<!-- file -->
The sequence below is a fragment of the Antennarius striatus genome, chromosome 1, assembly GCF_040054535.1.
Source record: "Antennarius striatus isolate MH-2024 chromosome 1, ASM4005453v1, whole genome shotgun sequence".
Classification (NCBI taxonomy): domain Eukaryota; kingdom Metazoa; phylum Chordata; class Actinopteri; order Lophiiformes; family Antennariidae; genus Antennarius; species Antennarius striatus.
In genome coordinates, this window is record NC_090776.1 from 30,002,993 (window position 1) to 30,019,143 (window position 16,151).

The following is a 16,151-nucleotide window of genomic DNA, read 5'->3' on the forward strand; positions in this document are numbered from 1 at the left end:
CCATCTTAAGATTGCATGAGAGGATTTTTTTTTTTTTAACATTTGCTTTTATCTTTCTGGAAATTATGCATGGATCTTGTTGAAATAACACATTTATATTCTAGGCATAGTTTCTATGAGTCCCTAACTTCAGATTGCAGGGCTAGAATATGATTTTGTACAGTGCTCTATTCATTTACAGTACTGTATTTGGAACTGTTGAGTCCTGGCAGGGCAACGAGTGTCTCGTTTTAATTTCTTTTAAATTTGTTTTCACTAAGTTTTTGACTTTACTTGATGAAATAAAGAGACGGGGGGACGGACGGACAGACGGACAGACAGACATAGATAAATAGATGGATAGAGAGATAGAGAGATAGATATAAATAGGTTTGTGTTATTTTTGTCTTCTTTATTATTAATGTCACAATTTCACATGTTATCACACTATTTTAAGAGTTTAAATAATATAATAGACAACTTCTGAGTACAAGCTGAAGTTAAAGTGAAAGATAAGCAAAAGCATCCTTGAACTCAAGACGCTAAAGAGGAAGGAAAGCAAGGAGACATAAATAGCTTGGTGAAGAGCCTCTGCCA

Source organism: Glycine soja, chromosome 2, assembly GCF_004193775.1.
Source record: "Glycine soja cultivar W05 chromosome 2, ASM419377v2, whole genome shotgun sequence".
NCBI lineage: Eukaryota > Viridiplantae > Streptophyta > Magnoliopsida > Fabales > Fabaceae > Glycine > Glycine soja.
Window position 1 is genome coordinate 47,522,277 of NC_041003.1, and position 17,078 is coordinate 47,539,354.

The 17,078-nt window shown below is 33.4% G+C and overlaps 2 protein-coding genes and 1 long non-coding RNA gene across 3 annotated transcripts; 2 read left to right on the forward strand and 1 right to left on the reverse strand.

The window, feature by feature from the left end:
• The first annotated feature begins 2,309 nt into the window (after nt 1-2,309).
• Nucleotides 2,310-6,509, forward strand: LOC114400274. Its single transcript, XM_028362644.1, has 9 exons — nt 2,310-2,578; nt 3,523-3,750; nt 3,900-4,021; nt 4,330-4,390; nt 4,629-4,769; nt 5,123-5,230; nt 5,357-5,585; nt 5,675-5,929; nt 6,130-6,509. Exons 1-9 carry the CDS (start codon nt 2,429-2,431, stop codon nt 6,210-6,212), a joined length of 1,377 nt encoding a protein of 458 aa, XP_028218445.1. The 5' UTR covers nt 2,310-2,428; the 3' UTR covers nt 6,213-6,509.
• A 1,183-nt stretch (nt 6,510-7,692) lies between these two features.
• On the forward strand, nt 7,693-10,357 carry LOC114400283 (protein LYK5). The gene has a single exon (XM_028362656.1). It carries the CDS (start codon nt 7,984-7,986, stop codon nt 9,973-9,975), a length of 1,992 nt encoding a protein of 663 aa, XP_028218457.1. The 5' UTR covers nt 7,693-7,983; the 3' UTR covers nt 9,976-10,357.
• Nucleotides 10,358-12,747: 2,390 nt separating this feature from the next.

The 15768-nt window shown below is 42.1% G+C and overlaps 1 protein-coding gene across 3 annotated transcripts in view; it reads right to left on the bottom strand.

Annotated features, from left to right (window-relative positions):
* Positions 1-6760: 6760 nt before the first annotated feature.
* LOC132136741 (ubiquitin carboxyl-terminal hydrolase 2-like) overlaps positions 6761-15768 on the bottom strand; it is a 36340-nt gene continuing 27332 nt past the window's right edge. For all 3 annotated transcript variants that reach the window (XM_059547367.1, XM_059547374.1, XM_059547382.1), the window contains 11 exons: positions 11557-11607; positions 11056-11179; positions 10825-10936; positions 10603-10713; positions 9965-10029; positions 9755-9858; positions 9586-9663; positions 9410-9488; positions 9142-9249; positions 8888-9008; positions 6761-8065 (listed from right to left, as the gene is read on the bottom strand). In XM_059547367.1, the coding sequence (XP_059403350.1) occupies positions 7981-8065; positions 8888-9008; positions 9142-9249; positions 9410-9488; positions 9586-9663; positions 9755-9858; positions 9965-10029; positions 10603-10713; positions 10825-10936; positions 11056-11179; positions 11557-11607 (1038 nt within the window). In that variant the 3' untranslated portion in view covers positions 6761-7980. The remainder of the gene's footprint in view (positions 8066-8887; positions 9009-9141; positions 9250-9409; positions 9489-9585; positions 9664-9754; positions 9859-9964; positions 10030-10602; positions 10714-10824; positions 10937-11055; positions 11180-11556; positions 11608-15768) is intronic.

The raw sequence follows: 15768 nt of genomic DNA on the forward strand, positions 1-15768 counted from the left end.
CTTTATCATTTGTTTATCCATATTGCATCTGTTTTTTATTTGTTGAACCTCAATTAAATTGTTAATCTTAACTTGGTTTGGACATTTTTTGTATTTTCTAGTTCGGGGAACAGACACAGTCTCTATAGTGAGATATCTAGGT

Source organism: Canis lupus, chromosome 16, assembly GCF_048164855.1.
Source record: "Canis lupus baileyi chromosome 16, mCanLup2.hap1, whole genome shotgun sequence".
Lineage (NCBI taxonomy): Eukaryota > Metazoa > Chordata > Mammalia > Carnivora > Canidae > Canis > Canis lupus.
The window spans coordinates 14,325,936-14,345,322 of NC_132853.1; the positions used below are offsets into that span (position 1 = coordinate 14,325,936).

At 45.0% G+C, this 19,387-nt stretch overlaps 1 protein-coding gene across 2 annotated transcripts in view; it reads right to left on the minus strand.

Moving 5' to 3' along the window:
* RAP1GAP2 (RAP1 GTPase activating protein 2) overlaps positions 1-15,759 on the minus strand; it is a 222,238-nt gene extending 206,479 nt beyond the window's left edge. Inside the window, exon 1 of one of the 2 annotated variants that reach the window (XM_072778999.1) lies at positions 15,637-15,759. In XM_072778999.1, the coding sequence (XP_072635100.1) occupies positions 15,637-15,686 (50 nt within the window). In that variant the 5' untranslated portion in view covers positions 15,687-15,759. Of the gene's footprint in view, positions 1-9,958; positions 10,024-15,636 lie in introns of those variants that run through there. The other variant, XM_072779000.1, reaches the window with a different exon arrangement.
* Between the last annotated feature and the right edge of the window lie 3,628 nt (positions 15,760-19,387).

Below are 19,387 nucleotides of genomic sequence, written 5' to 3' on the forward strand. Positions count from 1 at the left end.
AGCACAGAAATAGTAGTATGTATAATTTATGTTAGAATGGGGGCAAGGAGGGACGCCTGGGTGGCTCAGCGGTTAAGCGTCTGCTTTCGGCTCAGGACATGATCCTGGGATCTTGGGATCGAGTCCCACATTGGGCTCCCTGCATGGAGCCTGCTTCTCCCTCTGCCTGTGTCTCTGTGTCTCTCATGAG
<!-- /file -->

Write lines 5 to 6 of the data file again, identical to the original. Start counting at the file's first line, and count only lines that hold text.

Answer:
The following is a 16,151-nucleotide window of genomic DNA, read 5'->3' on the forward strand; positions in this document are numbered from 1 at the left end:
CCATCTTAAGATTGCATGAGAGGATTTTTTTTTTTTTAACATTTGCTTTTATCTTTCTGGAAATTATGCATGGATCTTGTTGAAATAACACATTTATATTCTAGGCATAGTTTCTATGAGTCCCTAACTTCAGATTGCAGGGCTAGAATATGATTTTGTACAGTGCTCTATTCATTTACAGTACTGTATTTGGAACTGTTGAGTCCTGGCAGGGCAACGAGTGTCTCGTTTTAATTTCTTTTAAATTTGTTTTCACTAAGTTTTTGACTTTACTTGATGAAATAAAGAGACGGGGGGACGGACGGACAGACGGACAGACAGACATAGATAAATAGATGGATAGAGAGATAGAGAGATAGATATAAATAGGTTTGTGTTATTTTTGTCTTCTTTATTATTAATGTCACAATTTCACATGTTATCACACTATTTTAAGAGTTTAAATAATATAATAGACAACTTCTGAGTACAAGCTGAAGTTAAAGTGAAAGATAAGCAAAAGCATCCTTGAACTCAAGACGCTAAAGAGGAAGGAAAGCAAGGAGACATAAATAGCTTGGTGAAGAGCCTCTGCCA